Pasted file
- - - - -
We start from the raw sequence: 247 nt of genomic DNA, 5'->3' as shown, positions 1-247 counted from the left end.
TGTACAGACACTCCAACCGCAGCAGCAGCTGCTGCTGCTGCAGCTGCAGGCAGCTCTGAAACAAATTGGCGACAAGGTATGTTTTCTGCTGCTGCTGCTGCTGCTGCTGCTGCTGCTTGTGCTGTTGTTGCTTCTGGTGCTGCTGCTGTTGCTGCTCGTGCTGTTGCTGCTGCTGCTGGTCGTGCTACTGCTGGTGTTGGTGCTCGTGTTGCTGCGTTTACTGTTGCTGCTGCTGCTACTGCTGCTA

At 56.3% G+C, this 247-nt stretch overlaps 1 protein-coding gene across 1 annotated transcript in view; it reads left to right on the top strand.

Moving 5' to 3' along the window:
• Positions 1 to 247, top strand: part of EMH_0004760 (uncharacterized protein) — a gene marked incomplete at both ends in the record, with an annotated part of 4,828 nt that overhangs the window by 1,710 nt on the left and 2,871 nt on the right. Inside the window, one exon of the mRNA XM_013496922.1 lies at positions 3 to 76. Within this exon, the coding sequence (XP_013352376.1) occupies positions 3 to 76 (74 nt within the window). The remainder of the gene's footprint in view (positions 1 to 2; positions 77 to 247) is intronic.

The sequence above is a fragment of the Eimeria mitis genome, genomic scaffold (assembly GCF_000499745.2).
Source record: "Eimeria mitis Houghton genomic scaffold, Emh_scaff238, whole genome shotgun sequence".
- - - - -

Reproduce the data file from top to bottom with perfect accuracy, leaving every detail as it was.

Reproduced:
We start from the raw sequence: 247 nt of genomic DNA, 5'->3' as shown, positions 1-247 counted from the left end.
TGTACAGACACTCCAACCGCAGCAGCAGCTGCTGCTGCTGCAGCTGCAGGCAGCTCTGAAACAAATTGGCGACAAGGTATGTTTTCTGCTGCTGCTGCTGCTGCTGCTGCTGCTGCTTGTGCTGTTGTTGCTTCTGGTGCTGCTGCTGTTGCTGCTCGTGCTGTTGCTGCTGCTGCTGGTCGTGCTACTGCTGGTGTTGGTGCTCGTGTTGCTGCGTTTACTGTTGCTGCTGCTGCTACTGCTGCTA

At 56.3% G+C, this 247-nt stretch overlaps 1 protein-coding gene across 1 annotated transcript in view; it reads left to right on the top strand.

Moving 5' to 3' along the window:
• Positions 1 to 247, top strand: part of EMH_0004760 (uncharacterized protein) — a gene marked incomplete at both ends in the record, with an annotated part of 4,828 nt that overhangs the window by 1,710 nt on the left and 2,871 nt on the right. Inside the window, one exon of the mRNA XM_013496922.1 lies at positions 3 to 76. Within this exon, the coding sequence (XP_013352376.1) occupies positions 3 to 76 (74 nt within the window). The remainder of the gene's footprint in view (positions 1 to 2; positions 77 to 247) is intronic.

The sequence above is a fragment of the Eimeria mitis genome, genomic scaffold (assembly GCF_000499745.2).
Source record: "Eimeria mitis Houghton genomic scaffold, Emh_scaff238, whole genome shotgun sequence".